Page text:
UConn Students Ready for Election: ‘The best way we can be involved in our democracy is to vote’ | #students | #parents


Jonathan Portanova ’23 (CLAS) voted for the first time in 2014, in the primary race between Connecticut’s Tom Foley and John McKinney for the Republican gubernatorial nomination. Seven years later, he put his own name on the ballot as a candidate for Board of Representatives in Stamford’s 13th District.

But as he watched results come in on election night 2021, Portanova’s chance for elected office slipped away by 112 votes.

“Every vote counts and that’s why it’s important to come out and vote,” he says. “You may not have something in common with the candidates running. You may agree with them only 80% of the time and not 100%, but 80% is still something.

“You’re given the right to vote,” he adds, “and a lot of people in our history have had to fight for that right.”

As Election Day approached, students throughout the University and in a host of disciplines spent the better part of the semester studying and readying for the midterm elections, which, in Connecticut, also feature gubernatorial, constitutional officer, and some local races.

“There are a lot of young people who chose not to follow politics and I think they miss their chance to share their opinions with their fellow students and make themselves heard in any electoral choices,” Nicholas Marin ’23 (SFA) says. “It’s important that every student understands it’s less about politics and more about participation.”

Marin and Portanova don’t share the same major – digital media and design and political science, respectively – but together they and others on the UConn Stamford campus organized and promoted Voter Education Day to rally students on the issues, introduce them to community voices, and even meet some candidates.

Portanova and the other students in assistant professor-in-residence Beth Ginsberg’s political science Electoral Behavior class did the work of putting together Voter Education Day, which was held Oct. 25, while Marin and three others in assistant professor Steve Harper’s DMD Agency class created promotional materials.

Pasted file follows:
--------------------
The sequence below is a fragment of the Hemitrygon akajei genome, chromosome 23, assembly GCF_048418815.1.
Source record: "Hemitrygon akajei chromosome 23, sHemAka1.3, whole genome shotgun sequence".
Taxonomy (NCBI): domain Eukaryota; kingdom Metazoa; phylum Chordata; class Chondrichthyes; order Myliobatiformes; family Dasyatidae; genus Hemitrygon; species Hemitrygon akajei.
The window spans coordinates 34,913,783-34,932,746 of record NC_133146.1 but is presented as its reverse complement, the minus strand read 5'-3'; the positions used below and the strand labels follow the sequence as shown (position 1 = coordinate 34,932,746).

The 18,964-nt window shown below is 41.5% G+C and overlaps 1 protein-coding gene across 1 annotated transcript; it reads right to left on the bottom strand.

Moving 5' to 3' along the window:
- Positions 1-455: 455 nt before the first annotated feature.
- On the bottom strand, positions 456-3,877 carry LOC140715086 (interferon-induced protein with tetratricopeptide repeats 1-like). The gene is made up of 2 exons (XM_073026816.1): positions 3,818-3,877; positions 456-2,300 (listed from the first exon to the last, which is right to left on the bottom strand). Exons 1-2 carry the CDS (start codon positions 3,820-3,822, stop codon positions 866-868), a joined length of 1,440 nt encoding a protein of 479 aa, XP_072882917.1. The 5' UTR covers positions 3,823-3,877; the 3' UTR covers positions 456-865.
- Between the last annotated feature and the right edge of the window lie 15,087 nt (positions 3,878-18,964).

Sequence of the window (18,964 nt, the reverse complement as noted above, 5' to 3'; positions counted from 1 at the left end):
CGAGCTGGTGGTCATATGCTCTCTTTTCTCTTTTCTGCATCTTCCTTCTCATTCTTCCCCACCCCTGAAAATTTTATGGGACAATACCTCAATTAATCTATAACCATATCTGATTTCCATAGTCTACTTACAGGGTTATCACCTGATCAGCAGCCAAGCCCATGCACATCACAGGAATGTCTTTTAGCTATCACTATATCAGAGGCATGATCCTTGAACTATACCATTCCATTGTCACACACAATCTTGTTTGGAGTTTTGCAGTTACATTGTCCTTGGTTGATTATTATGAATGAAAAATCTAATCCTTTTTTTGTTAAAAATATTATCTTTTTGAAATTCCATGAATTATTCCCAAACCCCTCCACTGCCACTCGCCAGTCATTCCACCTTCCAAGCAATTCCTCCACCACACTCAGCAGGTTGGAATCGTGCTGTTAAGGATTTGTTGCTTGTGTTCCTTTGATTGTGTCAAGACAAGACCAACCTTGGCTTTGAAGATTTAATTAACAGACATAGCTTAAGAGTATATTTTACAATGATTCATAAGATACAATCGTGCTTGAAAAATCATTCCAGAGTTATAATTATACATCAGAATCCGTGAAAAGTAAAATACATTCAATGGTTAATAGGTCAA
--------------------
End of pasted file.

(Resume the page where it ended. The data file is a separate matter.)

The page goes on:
Across the state in Storrs, students in professor Paul Herrnson’s political science class, The Art, Science, and Business of Political Campaigns, have studied the minutest of details in competitive congressional House races around the country – down to where the candidates grew up.

“For all of us, the best way we can be involved in our democracy is to vote,” Elly Stephen ’25 (CLAS) says. “Voting is the best way we have, especially as young people who don’t necessarily have a place in the workforce yet, to be involved in government and have our say in it.”

Studying Country’s Most Competitive Races

Stephen’s classmate, Elena Bielesz ’26 (ACES), who at 18 years old will be voting in her first election this year, is studying Ohio’s 13th House race between Democrat Emilia Sykes and Republican Madison Gesiotto Gilbert.

Bielesz says that when Herrnson gave the class a list of competitive races from which to choose, she chose three at random and settled on this one because it was most interesting to her: Both candidates are women, neither is an incumbent, Gilbert has former President Donald Trump’s endorsement, Sykes has more political experience, and the district itself has just gone through a messy redistricting process.

“The most difficult thing for me is having to contact the candidates,” Bielesz says. “We have to contact their campaign team and contact political professors in universities near the district. That’s a bit stressful to reach out to these people and interview them. They’re professional people who are intimidating.”

Herrnson says he pushes the students to send their final paper that recaps the race, predicts a victor, and analyzes the ultimate outcome to everyone they spoke to and everyone who might be pundits about the race, including journalists who covered it.

“On one occasion a student got a return call from a campaign, and she was terrified – a member of Congress she wrote about wanted to talk with her,” he says. “She thought she did something wrong and she went in and met with the member. They talked a little bit about the paper, asked her some questions about it, and a few other questions. Then they said, ‘We know you’re a senior, we know you have one semester left, can we hire you now and you can go to school part time or take independent studies.’”

That student, with the agreement of her parents, ended up taking the job that came about because of a single class.